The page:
due to the associativity and precedence of these operators. Thus, the
result of the sum \tcode{(a + 32760)} is next added to \tcode{b}, and
that result is then added to 5 which results in the value assigned to
\tcode{a}. On a machine in which overflows produce an exception and in
which the range of values representable by an \tcode{int} is
\crange{-32768}{+32767}, the implementation cannot rewrite this
expression as
a = ((a + b) + 32765);
since if the values for \tcode{a} and \tcode{b} were, respectively,
-32754 and -15, the sum \tcode{a + b} would produce an exception while
the original expression would not; nor can the expression be rewritten
either as
a = ((a + 32765) + b);
a = (a + (b + 32765));
since the values for \tcode{a} and \tcode{b} might have been,
respectively, 4 and -8 or -17 and 12. However on a machine in which
overflows do not produce an exception and in which the results of
overflows are reversible, the above expression statement can be
rewritten by the implementation in any of the above ways because the
same result will occur. \exitnote
A \defn{full-expression} is an expression that is not a
subexpression of another expression. If a language construct is defined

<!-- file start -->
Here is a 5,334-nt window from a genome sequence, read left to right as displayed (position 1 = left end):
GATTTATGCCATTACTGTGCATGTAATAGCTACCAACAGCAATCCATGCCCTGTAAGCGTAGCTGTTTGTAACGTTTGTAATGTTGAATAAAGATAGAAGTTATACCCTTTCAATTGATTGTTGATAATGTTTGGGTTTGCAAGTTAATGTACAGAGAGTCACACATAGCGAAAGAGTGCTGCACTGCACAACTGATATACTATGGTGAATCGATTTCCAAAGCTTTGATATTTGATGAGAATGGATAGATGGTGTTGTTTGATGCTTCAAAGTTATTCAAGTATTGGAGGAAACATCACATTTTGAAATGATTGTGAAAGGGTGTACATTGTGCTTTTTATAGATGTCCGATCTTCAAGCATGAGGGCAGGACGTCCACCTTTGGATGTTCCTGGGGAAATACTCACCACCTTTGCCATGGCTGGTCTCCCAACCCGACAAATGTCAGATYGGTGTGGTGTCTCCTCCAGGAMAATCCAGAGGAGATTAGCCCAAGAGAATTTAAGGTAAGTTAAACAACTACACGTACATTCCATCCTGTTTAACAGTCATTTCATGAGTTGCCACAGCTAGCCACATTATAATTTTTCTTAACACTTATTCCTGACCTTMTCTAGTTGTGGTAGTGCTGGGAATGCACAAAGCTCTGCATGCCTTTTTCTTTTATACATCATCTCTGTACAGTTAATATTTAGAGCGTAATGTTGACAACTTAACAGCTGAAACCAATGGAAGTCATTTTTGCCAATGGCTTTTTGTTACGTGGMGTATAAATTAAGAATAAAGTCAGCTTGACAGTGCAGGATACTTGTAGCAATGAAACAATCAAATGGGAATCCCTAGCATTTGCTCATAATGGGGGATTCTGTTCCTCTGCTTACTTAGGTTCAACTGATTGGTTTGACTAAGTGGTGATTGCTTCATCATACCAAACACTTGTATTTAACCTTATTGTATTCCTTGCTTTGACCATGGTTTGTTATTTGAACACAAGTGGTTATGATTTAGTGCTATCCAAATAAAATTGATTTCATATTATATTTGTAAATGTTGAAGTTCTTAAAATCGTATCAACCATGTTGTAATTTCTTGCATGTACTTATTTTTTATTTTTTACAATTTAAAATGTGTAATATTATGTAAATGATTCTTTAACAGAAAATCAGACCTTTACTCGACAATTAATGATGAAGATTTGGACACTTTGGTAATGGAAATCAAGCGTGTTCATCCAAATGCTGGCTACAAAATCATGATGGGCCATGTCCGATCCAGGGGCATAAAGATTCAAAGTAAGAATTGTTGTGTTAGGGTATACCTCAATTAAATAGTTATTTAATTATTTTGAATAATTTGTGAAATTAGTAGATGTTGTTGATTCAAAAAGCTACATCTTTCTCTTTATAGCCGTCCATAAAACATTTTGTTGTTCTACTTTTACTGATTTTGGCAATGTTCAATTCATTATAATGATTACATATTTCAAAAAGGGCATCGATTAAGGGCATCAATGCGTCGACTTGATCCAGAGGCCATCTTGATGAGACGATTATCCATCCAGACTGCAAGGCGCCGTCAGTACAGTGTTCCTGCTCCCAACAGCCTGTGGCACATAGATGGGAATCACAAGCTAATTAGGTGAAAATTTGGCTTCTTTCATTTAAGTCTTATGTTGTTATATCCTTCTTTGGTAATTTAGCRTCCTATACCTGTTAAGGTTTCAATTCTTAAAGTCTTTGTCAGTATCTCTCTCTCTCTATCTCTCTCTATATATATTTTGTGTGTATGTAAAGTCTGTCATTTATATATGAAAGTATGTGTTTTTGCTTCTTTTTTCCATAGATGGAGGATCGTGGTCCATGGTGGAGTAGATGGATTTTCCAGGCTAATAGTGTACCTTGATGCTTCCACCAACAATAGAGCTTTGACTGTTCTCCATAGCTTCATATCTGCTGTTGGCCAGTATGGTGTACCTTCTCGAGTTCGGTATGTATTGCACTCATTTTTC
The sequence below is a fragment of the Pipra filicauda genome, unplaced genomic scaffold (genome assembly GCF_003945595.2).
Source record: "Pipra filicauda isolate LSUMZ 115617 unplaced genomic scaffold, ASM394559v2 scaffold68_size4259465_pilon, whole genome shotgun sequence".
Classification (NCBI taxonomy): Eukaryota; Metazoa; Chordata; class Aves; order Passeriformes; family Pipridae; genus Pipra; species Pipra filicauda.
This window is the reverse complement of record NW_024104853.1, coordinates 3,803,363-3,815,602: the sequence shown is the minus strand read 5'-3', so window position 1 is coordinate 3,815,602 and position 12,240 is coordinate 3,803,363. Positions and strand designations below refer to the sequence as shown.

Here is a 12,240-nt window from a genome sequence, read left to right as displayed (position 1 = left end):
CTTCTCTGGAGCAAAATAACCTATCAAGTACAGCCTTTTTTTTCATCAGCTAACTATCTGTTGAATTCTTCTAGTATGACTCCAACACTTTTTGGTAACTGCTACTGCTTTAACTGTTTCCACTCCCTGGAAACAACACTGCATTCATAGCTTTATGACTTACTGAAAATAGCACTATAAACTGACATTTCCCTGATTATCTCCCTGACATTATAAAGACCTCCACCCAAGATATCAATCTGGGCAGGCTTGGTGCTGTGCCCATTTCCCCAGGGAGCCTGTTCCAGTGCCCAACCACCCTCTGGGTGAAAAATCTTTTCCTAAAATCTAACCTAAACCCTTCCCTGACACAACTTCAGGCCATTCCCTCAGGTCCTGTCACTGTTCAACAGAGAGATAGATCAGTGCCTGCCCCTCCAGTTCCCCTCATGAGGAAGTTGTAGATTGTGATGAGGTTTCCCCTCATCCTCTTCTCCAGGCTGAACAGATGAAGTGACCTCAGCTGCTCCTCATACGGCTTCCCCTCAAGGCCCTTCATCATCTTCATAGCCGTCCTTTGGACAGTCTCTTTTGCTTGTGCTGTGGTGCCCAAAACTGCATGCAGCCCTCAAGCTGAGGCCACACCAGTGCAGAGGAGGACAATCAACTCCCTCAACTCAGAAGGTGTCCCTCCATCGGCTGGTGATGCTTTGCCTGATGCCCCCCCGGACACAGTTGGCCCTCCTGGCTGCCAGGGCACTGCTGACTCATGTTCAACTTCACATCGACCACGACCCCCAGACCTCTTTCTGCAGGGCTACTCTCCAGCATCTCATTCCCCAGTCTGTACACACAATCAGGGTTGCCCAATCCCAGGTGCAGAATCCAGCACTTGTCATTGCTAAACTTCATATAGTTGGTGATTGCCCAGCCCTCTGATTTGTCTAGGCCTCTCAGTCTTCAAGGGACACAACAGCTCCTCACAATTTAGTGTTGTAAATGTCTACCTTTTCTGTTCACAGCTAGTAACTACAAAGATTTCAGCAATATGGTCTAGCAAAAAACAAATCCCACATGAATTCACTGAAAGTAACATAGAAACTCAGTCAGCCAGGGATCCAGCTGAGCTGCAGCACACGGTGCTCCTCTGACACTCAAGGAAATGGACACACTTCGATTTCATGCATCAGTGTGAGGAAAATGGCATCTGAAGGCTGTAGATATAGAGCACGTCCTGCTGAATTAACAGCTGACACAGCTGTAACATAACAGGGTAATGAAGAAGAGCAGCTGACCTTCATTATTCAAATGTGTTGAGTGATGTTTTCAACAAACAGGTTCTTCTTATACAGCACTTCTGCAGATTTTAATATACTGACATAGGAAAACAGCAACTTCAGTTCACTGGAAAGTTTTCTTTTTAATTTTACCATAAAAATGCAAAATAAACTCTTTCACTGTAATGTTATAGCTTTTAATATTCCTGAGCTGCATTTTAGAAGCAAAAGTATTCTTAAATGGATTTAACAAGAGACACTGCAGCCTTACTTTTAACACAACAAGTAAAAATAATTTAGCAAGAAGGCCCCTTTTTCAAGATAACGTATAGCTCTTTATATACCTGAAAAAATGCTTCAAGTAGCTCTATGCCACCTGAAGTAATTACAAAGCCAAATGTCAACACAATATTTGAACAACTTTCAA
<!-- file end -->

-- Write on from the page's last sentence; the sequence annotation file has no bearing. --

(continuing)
to produce an implicit call of a function, a use of the language
construct is considered to be an expression for the purposes of this
definition. A call to a destructor generated at the end of the lifetime
of an object other than a temporary object is an implicit
full-expression. Conversions applied to the result of an expression in
order to satisfy the requirements of the language construct in which the
expression appears are also considered to be part of the
struct S {
S(int i): I(i) { }
int& v() { return I; }
int I;
S s1(1); // full-expression is call of \tcode{S::S(int)}
S s2 = 2; // full-expression is call of \tcode{S::S(int)}
void f() {
if (S(3).v()) // full-expression includes lvalue-to-rvalue and
// \tcode{int} to \tcode{bool} conversions, performed before
// temporary is deleted at end of full-expression
{ }
\enternote The evaluation of a full-expression can include the
evaluation of subexpressions that are not lexically part of the
full-expression. For example, subexpressions involved in evaluating
default arguments~(\ref{dcl.fct.default}) are considered to
be created in the expression that calls the function, not the expression
that defines the default argument. \exitnote
\indextext{value computation|(}%
Accessing an object designated by a \tcode{volatile}
glvalue~(\ref{basic.lval}), modifying an object, calling a library I/O
function, or calling a function that does any of those operations are
\defn{side effects}, which are changes in the state of the execution
environment. \defn{Evaluation} of an expression (or a
sub-expression) in general includes both value computations (including
determining the identity of an object for glvalue evaluation and fetching
a value previously assigned to an object for prvalue evaluation) and
initiation of side effects. When a call to a library I/O function
returns or an access to a \tcode{volatile} object is evaluated the side